To receive assistance under the U.S. Department of Housing and Urban Development (HUD), you must meet certain income requirements depending on the specific size of your household. Typically, these income restrictions vary depending on the metropolitan area where you live and the total number of individuals who reside with you.
If you qualify for assistance under programs such as public housing, privately owned subsidized housing or the Housing Choice Voucher program, there are several ways to apply for benefits. To apply for public housing or Section 8, for instance, contact your local Public Housing Agency (PHA) to begin the process. You or your PHA will need to complete a written application to determine your eligibility. To obtain privately owned subsidized housing, however, you may search for a participating apartment and apply directly through its management office.
Section 8 Housing Vouchers
If you wish to find your own affordable housing, you may apply for housing assistance under the HUD’s Housing Choice Voucher program. Also known as Section 8, this program pays for the cost of rent if you live in a low-income household, hold a disability, are elderly or apply as a family. With your housing voucher, you can pay for a portion of your rental expenses while living in a participating single-family home, apartment unit or townhome.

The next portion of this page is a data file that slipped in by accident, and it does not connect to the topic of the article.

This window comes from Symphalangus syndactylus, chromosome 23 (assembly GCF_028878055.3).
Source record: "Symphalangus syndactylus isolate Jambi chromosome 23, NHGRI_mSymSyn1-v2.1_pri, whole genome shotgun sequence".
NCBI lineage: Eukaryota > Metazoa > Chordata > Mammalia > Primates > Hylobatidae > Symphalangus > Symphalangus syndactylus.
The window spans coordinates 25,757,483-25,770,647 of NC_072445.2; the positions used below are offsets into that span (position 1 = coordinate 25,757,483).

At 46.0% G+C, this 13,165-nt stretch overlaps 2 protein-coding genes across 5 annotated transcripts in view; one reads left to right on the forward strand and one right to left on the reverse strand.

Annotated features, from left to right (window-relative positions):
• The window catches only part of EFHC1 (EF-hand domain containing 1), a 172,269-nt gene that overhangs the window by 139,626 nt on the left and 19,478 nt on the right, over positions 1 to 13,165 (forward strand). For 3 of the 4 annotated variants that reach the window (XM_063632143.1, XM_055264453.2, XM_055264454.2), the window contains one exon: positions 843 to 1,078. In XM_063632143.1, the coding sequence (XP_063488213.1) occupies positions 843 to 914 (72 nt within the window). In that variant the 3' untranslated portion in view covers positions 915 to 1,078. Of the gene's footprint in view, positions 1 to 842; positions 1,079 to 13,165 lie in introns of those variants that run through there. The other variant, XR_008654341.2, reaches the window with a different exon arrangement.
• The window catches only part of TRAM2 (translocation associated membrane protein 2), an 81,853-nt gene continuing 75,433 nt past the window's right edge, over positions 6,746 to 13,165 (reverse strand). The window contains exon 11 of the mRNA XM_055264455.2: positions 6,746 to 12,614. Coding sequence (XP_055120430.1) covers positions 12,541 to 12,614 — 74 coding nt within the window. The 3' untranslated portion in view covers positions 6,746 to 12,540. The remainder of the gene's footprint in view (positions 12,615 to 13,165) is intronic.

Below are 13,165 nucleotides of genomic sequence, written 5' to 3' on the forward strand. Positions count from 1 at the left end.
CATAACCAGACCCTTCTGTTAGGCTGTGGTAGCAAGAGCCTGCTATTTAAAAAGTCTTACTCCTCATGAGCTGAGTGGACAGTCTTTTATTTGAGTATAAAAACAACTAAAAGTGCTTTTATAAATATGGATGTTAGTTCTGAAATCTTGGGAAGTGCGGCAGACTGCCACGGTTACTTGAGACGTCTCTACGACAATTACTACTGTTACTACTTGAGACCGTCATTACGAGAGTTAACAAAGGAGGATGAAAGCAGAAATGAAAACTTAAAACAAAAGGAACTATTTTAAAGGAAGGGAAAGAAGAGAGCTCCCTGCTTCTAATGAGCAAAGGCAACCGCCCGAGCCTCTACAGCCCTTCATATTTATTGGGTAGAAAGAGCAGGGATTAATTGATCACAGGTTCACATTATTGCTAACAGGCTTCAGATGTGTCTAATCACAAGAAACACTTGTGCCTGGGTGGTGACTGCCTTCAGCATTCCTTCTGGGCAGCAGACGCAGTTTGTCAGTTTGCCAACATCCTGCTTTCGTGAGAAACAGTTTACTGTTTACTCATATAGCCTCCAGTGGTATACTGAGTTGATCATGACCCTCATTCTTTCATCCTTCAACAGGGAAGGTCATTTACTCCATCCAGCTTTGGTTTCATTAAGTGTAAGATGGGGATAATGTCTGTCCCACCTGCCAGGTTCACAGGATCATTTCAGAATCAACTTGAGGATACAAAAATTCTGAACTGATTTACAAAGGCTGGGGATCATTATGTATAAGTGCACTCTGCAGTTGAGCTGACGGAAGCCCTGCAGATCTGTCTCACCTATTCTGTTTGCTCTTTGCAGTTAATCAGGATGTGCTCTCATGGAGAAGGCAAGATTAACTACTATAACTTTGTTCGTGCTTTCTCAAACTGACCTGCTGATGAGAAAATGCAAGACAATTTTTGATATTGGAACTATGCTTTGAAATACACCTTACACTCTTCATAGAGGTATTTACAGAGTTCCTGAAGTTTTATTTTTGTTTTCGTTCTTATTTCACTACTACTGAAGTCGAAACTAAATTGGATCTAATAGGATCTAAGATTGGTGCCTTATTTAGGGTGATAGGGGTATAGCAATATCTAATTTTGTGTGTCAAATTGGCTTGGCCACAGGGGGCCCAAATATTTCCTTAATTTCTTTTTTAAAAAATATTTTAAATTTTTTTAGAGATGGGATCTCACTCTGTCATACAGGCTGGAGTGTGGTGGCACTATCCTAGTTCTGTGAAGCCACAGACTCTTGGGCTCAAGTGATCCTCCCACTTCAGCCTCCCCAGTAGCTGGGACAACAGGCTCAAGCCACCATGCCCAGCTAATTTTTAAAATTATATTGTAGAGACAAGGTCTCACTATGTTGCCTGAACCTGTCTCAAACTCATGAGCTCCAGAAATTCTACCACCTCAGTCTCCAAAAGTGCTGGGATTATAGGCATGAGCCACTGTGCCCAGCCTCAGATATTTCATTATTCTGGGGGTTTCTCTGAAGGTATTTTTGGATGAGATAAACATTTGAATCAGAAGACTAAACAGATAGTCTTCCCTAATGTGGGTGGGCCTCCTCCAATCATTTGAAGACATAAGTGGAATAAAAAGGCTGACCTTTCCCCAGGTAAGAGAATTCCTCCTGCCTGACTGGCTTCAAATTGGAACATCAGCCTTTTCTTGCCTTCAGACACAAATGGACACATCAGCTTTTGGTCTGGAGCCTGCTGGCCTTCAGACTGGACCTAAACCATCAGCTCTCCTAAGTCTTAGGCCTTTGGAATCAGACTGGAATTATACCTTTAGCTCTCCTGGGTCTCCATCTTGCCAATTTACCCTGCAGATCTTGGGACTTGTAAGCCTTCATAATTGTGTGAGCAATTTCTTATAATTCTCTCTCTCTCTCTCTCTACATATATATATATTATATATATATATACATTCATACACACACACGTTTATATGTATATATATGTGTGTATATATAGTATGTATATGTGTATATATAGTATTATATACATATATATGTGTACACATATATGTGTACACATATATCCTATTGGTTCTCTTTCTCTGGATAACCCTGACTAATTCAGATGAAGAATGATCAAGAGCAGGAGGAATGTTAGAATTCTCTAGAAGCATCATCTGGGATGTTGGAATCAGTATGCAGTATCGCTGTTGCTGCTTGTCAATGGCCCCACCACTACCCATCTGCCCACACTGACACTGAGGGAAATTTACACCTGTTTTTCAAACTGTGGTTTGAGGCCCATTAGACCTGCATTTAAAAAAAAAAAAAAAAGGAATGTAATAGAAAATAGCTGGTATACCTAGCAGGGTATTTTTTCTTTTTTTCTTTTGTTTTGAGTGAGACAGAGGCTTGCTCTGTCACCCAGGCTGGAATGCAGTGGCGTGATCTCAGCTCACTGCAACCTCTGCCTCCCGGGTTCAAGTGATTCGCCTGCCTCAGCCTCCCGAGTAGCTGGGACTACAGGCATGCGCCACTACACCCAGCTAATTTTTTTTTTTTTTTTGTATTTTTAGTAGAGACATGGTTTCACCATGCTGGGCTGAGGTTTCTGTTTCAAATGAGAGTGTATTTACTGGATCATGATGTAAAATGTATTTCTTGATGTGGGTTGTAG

To qualify for the HUD’s Housing Choice Voucher program, you must first meet several important requirements. To qualify for a housing voucher, you must:
- Be a U.S. citizen or qualifying non-citizen.
- Meet income restrictions depending on your metropolitan area and household size.
- Apply as a family, senior or an applicant with a disability.
- Choose a rental unit that complies with the HUD’s minimum safety standards.
- Apply through your local PHA.
While income restrictions vary widely by metropolitan area, your household earnings must not exceed 50 percent of the region’s median income. When applying for assistance, you must also be able to present verifiable proof of your household income and assets. To learn more about your area’s income limits and the steps you must take to apply, contact your local PHA.
While the eligibility requirements for the HUD’s public housing program are similar to that of the Housing Choice Voucher program, public housing beneficiaries cannot choose their own rental units. However, a variety of rental structures participate in the program, including apartments and single-family homes. Regardless of where you live, you will need to sign a lease when you accept a rental unit and you may need to submit a security deposit as well.
To qualify for assistance under the HUD’s public housing program, you must meet the income requirements for your metropolitan area and be a U.S. citizen or eligible noncitizen. Additionally, you must be disabled, elderly or part of a family. If you have any questions about these eligibility requirements, contact your local PHA. When you’re ready to apply for assistance, your PHA will walk you through the application process.
Privately Owned Subsidized Housing
If you meet household income restrictions for the area where you live, you may qualify for privately owned subsidized housing under the HUD. As part of this program, you’ll need to use the HUD’s online Resource Locator to search for participating apartments near you. Depending on the apartment, you may need to meet additional eligibility requirements as well.